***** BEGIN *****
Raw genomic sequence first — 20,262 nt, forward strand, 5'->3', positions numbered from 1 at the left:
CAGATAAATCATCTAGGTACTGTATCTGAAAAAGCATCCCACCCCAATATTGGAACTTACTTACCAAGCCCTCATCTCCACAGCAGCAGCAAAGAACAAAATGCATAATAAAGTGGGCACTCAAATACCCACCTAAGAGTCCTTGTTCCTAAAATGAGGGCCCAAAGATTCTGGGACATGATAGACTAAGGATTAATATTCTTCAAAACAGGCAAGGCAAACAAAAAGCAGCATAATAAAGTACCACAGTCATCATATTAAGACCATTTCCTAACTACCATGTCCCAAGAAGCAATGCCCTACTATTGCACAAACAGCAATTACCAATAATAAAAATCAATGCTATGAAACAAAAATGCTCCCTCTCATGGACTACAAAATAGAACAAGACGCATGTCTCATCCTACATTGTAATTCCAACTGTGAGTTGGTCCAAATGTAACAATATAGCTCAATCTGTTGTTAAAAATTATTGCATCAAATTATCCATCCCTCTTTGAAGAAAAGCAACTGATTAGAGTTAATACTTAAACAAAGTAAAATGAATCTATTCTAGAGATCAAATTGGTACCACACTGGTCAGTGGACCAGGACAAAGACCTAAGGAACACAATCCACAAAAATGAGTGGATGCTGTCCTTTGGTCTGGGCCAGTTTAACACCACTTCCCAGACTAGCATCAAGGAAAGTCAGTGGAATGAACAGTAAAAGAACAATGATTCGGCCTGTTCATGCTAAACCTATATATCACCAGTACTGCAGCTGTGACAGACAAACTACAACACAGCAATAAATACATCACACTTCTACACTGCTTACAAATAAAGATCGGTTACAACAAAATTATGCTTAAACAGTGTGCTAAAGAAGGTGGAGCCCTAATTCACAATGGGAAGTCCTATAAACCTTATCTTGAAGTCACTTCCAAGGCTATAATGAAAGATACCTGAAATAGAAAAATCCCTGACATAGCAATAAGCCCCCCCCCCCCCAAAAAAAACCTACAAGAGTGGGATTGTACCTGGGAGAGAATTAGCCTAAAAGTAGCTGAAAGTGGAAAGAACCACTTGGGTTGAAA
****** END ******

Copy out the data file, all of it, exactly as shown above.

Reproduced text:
Raw genomic sequence first — 20,262 nt, forward strand, 5'->3', positions numbered from 1 at the left:
CAGATAAATCATCTAGGTACTGTATCTGAAAAAGCATCCCACCCCAATATTGGAACTTACTTACCAAGCCCTCATCTCCACAGCAGCAGCAAAGAACAAAATGCATAATAAAGTGGGCACTCAAATACCCACCTAAGAGTCCTTGTTCCTAAAATGAGGGCCCAAAGATTCTGGGACATGATAGACTAAGGATTAATATTCTTCAAAACAGGCAAGGCAAACAAAAAGCAGCATAATAAAGTACCACAGTCATCATATTAAGACCATTTCCTAACTACCATGTCCCAAGAAGCAATGCCCTACTATTGCACAAACAGCAATTACCAATAATAAAAATCAATGCTATGAAACAAAAATGCTCCCTCTCATGGACTACAAAATAGAACAAGACGCATGTCTCATCCTACATTGTAATTCCAACTGTGAGTTGGTCCAAATGTAACAATATAGCTCAATCTGTTGTTAAAAATTATTGCATCAAATTATCCATCCCTCTTTGAAGAAAAGCAACTGATTAGAGTTAATACTTAAACAAAGTAAAATGAATCTATTCTAGAGATCAAATTGGTACCACACTGGTCAGTGGACCAGGACAAAGACCTAAGGAACACAATCCACAAAAATGAGTGGATGCTGTCCTTTGGTCTGGGCCAGTTTAACACCACTTCCCAGACTAGCATCAAGGAAAGTCAGTGGAATGAACAGTAAAAGAACAATGATTCGGCCTGTTCATGCTAAACCTATATATCACCAGTACTGCAGCTGTGACAGACAAACTACAACACAGCAATAAATACATCACACTTCTACACTGCTTACAAATAAAGATCGGTTACAACAAAATTATGCTTAAACAGTGTGCTAAAGAAGGTGGAGCCCTAATTCACAATGGGAAGTCCTATAAACCTTATCTTGAAGTCACTTCCAAGGCTATAATGAAAGATACCTGAAATAGAAAAATCCCTGACATAGCAATAAGCCCCCCCCCCCCCAAAAAAAACCTACAAGAGTGGGATTGTACCTGGGAGAGAATTAGCCTAAAAGTAGCTGAAAGTGGAAAGAACCACTTGGGTTGAAA